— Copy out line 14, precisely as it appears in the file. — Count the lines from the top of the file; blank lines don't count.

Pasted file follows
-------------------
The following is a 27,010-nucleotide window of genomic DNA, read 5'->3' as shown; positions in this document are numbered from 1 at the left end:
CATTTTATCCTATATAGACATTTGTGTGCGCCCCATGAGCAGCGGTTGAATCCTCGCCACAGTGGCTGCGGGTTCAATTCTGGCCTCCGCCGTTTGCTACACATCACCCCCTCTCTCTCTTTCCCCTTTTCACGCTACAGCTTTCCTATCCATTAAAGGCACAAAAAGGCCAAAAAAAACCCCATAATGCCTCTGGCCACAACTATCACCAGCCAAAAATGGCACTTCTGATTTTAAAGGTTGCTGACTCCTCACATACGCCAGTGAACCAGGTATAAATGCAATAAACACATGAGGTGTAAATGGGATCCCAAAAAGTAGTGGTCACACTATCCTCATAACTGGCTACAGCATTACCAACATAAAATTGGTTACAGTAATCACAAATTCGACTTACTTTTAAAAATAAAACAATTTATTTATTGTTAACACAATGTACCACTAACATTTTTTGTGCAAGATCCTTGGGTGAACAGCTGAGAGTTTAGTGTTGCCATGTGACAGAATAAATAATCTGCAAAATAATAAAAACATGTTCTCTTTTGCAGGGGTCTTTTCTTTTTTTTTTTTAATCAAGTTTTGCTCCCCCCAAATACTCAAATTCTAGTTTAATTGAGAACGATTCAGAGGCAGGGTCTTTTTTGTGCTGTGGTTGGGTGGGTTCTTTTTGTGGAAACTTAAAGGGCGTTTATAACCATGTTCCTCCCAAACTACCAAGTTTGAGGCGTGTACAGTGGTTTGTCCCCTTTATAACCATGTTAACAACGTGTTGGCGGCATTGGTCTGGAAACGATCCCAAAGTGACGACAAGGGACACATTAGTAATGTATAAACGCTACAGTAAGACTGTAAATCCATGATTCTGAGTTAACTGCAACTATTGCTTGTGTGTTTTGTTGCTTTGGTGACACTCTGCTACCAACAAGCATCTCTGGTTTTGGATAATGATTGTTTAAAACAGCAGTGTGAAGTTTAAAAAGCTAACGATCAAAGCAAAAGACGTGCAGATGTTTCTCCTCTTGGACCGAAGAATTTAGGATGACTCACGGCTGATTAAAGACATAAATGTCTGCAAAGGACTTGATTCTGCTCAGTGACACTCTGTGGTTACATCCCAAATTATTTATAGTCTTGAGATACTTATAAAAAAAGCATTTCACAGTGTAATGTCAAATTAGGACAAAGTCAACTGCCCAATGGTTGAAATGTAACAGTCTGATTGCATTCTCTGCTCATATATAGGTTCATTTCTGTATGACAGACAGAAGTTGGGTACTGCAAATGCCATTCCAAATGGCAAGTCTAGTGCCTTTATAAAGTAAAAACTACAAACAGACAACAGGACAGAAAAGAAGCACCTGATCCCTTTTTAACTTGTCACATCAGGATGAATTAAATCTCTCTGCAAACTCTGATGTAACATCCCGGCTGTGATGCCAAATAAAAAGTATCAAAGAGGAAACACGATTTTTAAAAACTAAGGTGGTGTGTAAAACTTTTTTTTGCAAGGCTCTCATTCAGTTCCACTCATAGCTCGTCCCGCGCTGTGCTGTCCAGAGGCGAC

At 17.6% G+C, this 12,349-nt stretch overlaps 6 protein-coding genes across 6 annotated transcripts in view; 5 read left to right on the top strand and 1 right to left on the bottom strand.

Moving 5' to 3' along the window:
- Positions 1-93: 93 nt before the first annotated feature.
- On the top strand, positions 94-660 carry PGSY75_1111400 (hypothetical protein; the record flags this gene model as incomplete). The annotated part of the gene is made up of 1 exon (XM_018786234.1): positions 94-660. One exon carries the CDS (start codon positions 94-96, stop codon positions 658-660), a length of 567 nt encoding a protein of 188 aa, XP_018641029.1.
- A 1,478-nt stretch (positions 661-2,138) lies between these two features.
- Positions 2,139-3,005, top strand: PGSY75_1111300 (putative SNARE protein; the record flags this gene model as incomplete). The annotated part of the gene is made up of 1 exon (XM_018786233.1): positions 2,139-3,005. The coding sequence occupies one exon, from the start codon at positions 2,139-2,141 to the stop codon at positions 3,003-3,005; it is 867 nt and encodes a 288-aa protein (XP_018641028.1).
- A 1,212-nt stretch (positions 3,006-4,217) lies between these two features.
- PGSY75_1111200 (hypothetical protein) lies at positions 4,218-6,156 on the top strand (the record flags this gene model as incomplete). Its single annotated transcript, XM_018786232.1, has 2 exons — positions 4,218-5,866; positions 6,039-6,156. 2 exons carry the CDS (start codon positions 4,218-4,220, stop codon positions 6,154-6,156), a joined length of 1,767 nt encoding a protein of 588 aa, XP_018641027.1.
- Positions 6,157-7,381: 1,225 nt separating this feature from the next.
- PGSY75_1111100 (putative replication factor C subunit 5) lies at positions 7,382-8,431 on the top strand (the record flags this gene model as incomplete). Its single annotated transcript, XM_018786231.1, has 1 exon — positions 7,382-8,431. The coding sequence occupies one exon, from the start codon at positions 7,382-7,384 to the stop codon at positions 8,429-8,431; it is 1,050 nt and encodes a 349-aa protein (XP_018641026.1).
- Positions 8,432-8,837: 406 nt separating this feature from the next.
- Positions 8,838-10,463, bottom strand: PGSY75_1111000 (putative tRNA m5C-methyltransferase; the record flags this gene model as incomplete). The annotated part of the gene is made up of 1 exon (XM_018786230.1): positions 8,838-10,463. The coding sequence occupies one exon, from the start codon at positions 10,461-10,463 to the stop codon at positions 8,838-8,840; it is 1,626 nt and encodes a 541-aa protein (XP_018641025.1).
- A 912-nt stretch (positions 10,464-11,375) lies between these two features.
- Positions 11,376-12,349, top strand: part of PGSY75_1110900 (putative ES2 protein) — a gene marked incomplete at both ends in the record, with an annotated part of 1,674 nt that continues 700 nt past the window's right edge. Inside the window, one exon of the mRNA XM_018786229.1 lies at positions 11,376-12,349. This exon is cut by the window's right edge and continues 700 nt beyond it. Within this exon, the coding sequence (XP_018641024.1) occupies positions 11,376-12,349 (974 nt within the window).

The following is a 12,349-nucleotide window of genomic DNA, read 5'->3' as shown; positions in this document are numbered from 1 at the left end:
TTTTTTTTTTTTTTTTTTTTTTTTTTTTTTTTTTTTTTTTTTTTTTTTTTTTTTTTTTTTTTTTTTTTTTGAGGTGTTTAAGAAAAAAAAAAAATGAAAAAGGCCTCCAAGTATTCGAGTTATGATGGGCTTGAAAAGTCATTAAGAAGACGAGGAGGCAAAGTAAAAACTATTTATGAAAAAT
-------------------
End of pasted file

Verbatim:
- Positions 8,838-10,463, bottom strand: PGSY75_1111000 (putative tRNA m5C-methyltransferase; the record flags this gene model as incomplete). The annotated part of the gene is made up of 1 exon (XM_018786230.1): positions 8,838-10,463. The coding sequence occupies one exon, from the start codon at positions 10,461-10,463 to the stop codon at positions 8,838-8,840; it is 1,626 nt and encodes a 541-aa protein (XP_018641025.1).